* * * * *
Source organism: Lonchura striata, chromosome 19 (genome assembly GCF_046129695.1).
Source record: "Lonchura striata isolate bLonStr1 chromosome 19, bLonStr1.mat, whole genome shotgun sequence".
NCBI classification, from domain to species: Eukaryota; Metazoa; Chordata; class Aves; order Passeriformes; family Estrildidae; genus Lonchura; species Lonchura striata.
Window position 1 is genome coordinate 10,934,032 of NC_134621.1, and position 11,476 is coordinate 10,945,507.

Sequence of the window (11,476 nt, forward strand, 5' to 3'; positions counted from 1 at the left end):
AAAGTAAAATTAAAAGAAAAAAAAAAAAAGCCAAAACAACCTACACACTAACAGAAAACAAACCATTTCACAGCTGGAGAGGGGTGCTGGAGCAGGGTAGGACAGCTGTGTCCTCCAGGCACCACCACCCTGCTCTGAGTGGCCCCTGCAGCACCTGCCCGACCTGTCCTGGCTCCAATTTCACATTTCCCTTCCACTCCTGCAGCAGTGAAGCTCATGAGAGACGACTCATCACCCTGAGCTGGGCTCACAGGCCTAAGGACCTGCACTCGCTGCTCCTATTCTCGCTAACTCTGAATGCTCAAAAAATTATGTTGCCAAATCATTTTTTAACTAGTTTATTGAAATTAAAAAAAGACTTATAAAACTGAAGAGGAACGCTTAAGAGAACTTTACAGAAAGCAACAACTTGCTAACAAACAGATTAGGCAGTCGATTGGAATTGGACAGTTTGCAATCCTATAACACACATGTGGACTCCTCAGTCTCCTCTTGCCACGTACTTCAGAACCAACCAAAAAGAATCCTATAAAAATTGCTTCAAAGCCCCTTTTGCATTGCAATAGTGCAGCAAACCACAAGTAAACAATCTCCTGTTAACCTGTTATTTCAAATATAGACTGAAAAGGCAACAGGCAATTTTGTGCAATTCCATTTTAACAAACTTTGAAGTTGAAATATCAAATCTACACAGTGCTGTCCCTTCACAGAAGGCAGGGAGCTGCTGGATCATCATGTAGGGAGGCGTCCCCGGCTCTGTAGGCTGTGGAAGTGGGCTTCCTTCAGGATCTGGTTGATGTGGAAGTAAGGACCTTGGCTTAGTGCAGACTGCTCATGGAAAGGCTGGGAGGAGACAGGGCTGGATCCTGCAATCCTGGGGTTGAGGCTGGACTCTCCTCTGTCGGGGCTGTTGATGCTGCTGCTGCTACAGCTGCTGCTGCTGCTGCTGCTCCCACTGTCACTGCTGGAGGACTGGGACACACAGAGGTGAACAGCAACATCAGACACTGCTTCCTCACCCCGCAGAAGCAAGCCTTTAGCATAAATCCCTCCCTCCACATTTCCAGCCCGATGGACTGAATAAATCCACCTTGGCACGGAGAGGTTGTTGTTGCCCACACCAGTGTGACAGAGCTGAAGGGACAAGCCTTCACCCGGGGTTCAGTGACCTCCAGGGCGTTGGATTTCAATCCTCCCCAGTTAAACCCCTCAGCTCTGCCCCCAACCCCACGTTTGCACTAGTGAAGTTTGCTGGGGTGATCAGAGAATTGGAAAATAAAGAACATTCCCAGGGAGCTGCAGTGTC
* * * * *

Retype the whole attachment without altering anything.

Source organism: Lonchura striata, chromosome 19 (genome assembly GCF_046129695.1).
Source record: "Lonchura striata isolate bLonStr1 chromosome 19, bLonStr1.mat, whole genome shotgun sequence".
NCBI classification, from domain to species: Eukaryota; Metazoa; Chordata; class Aves; order Passeriformes; family Estrildidae; genus Lonchura; species Lonchura striata.
Window position 1 is genome coordinate 10,934,032 of NC_134621.1, and position 11,476 is coordinate 10,945,507.

Sequence of the window (11,476 nt, forward strand, 5' to 3'; positions counted from 1 at the left end):
AAAGTAAAATTAAAAGAAAAAAAAAAAAAGCCAAAACAACCTACACACTAACAGAAAACAAACCATTTCACAGCTGGAGAGGGGTGCTGGAGCAGGGTAGGACAGCTGTGTCCTCCAGGCACCACCACCCTGCTCTGAGTGGCCCCTGCAGCACCTGCCCGACCTGTCCTGGCTCCAATTTCACATTTCCCTTCCACTCCTGCAGCAGTGAAGCTCATGAGAGACGACTCATCACCCTGAGCTGGGCTCACAGGCCTAAGGACCTGCACTCGCTGCTCCTATTCTCGCTAACTCTGAATGCTCAAAAAATTATGTTGCCAAATCATTTTTTAACTAGTTTATTGAAATTAAAAAAAGACTTATAAAACTGAAGAGGAACGCTTAAGAGAACTTTACAGAAAGCAACAACTTGCTAACAAACAGATTAGGCAGTCGATTGGAATTGGACAGTTTGCAATCCTATAACACACATGTGGACTCCTCAGTCTCCTCTTGCCACGTACTTCAGAACCAACCAAAAAGAATCCTATAAAAATTGCTTCAAAGCCCCTTTTGCATTGCAATAGTGCAGCAAACCACAAGTAAACAATCTCCTGTTAACCTGTTATTTCAAATATAGACTGAAAAGGCAACAGGCAATTTTGTGCAATTCCATTTTAACAAACTTTGAAGTTGAAATATCAAATCTACACAGTGCTGTCCCTTCACAGAAGGCAGGGAGCTGCTGGATCATCATGTAGGGAGGCGTCCCCGGCTCTGTAGGCTGTGGAAGTGGGCTTCCTTCAGGATCTGGTTGATGTGGAAGTAAGGACCTTGGCTTAGTGCAGACTGCTCATGGAAAGGCTGGGAGGAGACAGGGCTGGATCCTGCAATCCTGGGGTTGAGGCTGGACTCTCCTCTGTCGGGGCTGTTGATGCTGCTGCTGCTACAGCTGCTGCTGCTGCTGCTGCTCCCACTGTCACTGCTGGAGGACTGGGACACACAGAGGTGAACAGCAACATCAGACACTGCTTCCTCACCCCGCAGAAGCAAGCCTTTAGCATAAATCCCTCCCTCCACATTTCCAGCCCGATGGACTGAATAAATCCACCTTGGCACGGAGAGGTTGTTGTTGCCCACACCAGTGTGACAGAGCTGAAGGGACAAGCCTTCACCCGGGGTTCAGTGACCTCCAGGGCGTTGGATTTCAATCCTCCCCAGTTAAACCCCTCAGCTCTGCCCCCAACCCCACGTTTGCACTAGTGAAGTTTGCTGGGGTGATCAGAGAATTGGAAAATAAAGAACATTCCCAGGGAGCTGCAGTGTC